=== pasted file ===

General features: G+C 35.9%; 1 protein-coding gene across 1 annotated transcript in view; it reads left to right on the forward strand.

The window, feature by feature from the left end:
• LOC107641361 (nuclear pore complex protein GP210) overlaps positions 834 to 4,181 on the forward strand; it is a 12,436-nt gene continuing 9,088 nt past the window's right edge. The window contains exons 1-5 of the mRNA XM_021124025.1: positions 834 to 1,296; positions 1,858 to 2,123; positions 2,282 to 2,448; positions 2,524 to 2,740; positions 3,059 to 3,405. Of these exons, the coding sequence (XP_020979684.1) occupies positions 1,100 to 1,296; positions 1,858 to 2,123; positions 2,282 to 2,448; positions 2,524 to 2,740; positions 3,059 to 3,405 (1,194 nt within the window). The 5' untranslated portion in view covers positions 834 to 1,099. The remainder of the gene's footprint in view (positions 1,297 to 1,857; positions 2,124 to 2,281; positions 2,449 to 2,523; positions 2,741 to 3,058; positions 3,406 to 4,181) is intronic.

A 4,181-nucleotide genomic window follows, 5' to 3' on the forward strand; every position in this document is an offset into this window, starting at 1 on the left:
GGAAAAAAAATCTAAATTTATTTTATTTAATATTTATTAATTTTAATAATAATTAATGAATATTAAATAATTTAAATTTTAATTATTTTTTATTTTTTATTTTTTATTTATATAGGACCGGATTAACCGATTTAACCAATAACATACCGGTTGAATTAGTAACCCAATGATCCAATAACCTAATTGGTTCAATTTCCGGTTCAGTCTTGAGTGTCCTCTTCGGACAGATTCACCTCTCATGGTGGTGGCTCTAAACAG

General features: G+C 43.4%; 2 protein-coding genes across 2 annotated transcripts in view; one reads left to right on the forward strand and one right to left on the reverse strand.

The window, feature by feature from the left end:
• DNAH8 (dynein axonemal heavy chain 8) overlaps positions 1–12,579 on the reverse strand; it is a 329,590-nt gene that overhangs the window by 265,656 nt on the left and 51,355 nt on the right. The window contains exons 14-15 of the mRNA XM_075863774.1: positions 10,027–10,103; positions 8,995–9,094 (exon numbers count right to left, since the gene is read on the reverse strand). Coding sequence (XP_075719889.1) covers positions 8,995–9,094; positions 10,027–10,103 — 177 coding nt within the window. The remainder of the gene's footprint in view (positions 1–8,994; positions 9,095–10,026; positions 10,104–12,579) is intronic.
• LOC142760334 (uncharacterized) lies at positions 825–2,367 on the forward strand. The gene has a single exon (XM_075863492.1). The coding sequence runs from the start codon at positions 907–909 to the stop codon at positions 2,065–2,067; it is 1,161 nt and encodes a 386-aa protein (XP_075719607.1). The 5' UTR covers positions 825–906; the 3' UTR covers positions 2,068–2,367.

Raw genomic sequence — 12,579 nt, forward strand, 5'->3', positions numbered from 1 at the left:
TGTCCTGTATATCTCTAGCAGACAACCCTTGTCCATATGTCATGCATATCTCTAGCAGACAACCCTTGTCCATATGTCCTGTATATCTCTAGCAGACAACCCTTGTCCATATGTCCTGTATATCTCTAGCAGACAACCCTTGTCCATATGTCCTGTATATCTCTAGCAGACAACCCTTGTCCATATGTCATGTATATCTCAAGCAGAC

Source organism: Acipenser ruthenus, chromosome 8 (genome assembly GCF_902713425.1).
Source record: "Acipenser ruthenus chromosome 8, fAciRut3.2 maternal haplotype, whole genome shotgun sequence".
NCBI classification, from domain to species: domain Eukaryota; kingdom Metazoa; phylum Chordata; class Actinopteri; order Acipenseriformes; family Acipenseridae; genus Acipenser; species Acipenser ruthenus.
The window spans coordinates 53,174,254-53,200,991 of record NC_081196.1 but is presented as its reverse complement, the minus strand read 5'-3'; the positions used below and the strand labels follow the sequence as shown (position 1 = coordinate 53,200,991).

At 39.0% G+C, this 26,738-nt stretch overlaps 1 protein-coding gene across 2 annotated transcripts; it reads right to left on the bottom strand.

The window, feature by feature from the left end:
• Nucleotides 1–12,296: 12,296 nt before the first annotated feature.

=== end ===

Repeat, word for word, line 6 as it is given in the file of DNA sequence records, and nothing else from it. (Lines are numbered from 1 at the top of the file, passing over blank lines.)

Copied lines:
General features: G+C 43.4%; 2 protein-coding genes across 2 annotated transcripts in view; one reads left to right on the forward strand and one right to left on the reverse strand.